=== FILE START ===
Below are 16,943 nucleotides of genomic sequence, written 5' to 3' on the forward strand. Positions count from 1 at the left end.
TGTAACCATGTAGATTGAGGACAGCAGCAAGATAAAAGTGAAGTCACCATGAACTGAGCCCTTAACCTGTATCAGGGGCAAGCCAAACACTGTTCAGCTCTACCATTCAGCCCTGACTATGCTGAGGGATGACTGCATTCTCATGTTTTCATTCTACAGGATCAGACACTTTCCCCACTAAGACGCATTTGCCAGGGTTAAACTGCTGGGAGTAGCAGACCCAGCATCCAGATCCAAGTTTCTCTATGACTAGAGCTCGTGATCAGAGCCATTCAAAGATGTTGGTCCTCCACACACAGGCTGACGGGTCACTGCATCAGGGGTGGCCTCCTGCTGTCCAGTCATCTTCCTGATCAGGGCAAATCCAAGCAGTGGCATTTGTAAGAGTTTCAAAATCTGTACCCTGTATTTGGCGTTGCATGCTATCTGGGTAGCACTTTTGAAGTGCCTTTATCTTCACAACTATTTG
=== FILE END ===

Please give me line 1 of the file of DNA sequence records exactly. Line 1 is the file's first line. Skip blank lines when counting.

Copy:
Below are 16,943 nucleotides of genomic sequence, written 5' to 3' on the forward strand. Positions count from 1 at the left end.